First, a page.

Politics of Pennsylvania

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Results of the 2002 Pennsylvania gubernatorial election, illustrating the conservative central "T" concept. Note that although Democratic nominee Ed Rendell won fewer counties than Republican opponent D. Michael Fisher, Rendell carried the more populous areas of Pittsburgh and Philadelphia to win the election.

Pennsylvania has swung from being a Republican-leaning state during much of the 20th century to being a notable battleground state in presidential elections. Pennsylvania backed the Democratic presidential candidate in every election since 1992 up until 2016, when it was narrowly won by Republican candidate Donald Trump. Pennsylvania currently has a split government, with the governor's office being held by a Democrat Tom Wolf and both houses of the state legislature being controlled by the Republican Party. In the United States Senate, Pennsylvania is represented by Democrat Bob Casey Jr. and Republican Pat Toomey. In the United States House of Representatives, Pennsylvania is represented by nine Democrats and nine Republicans.

In 2008, Democrat Barack Obama won the state by a margin of over 10 percent, the largest victory seen in a presidential election in Pennsylvania since Richard Nixon's victory in 1972. In 2016, Donald Trump became the first Republican presidential candidate to win Pennsylvania since George H.W. Bush in 1988, winning by a margin of 0.7 percent. In 2020, Democrat Joe Biden defeated Donald Trump in the state by 1.2 percent.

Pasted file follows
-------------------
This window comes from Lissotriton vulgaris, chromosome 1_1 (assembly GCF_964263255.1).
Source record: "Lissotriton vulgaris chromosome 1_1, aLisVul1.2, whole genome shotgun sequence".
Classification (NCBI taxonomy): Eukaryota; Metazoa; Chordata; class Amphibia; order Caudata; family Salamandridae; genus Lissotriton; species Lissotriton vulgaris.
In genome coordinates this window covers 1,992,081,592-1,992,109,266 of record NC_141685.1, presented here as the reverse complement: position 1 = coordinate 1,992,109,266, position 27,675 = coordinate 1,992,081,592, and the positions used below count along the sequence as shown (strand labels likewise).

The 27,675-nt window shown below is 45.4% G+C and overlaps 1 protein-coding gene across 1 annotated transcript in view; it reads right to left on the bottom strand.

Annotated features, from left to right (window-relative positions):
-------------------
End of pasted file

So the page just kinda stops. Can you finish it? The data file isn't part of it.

History[edit]

United States presidential election results for Pennsylvania[1]
Year Republican / Whig Democratic Third party
No.  % No.  % No.  %
2020 3,379,055 48.69% 3,461,221 49.87% 100,173 1.44%
2016 2,970,742 48.17% 2,926,458 47.45% 269,738 4.37%
2012 2,680,434 46.57% 2,990,274 51.95% 84,912 1.48%
2008 2,655,885 44.15% 3,276,363 54.47% 83,228 1.38%
2004 2,793,847 48.42% 2,938,095 50.92% 37,648 0.65%
2000 2,281,127 46.43% 2,485,967 50.60% 146,025 2.97%
1996 1,801,169 39.97% 2,215,819 49.17% 489,130 10.85%
1992 1,791,841 36.13% 2,239,164 45.15% 928,805 18.73%
1988 2,300,087 50.70% 2,194,944 48.39% 41,220 0.91%
1984 2,584,323 53.34% 2,228,131 45.99% 32,449 0.67%
1980 2,261,872 49.59% 1,937,540 42.48% 362,089 7.94%
1976 2,205,604 47.73% 2,328,677 50.40% 86,506 1.87%
1972 2,714,521 59.11% 1,796,951 39.13% 80,633 1.76%
1968 2,090,017 44.02% 2,259,405 47.59% 398,506 8.39%
1964 1,673,657 34.70% 3,130,954 64.92% 18,079 0.37%
1960 2,439,956 48.74% 2,556,282 51.06% 10,303 0.21%
1956 2,585,252 56.49% 1,981,769 43.30% 9,482 0.21%
1952 2,415,789 52.74% 2,146,269 46.85% 18,911 0.41%
1948 1,902,197 50.93% 1,752,426 46.92% 80,525 2.16%
1944 1,835,054 48.36% 1,940,479 51.14% 19,260 0.51%
1940 1,889,848 46.33% 2,171,035 53.23% 17,831 0.44%
1936 1,690,200 40.84% 2,353,987 56.88% 94,239 2.28%
1932 1,453,540 50.84% 1,295,948 45.33% 109,689 3.84%
1928 2,055,382 65.24% 1,067,586 33.89% 27,642 0.88%
1924 1,401,481 65.34% 409,192 19.08% 334,177 15.58%
1920 1,218,216 65.76% 503,843 27.20% 130,557 7.05%
1916 703,823 54.25% 521,784 40.22% 71,685 5.53%
1912 273,360 22.45% 395,637 32.49% 548,739 45.06%
1908 745,779 58.84% 448,782 35.41% 72,889 5.75%
1904 840,949 68.00% 337,998 27.33% 57,791 4.67%
1900 712,665 60.74% 424,232 36.16% 36,313 3.10%
1896 728,300 60.98% 433,228 36.27% 32,827 2.75%
1892 516,011 51.45% 452,264 45.09% 34,735 3.46%
1888 526,091 52.74% 446,633 44.77% 24,844 2.49%
1884 478,804 52.97% 392,785 43.46% 32,275 3.57%
1880 444,704 50.84% 407,428 46.57% 22,651 2.59%
1876 384,184 50.62% 366,204 48.25% 8,605 1.13%
1872 349,589 62.07% 212,041 37.65% 1,632 0.29%
1868 342,280 52.20% 313,382 47.80% 0 0.00%
1864 296,391 51.75% 276,316 48.25% 0 0.00%
1860 268,030 56.26% 16,765 3.52% 191,647 40.22%
1856 147,286 32.01% 230,686 50.13% 82,189 17.86%
1852 179,104 46.18% 198,562 51.20% 10,173 2.62%
1848 185,313 50.28% 171,976 46.66% 11,263 3.06%
1844 161,125 48.59% 167,447 50.50% 3,000 0.90%
1840 144,010 50.00% 143,676 49.88% 340 0.12%
1836 87,235 48.82% 91,457 51.18% 0 0.00%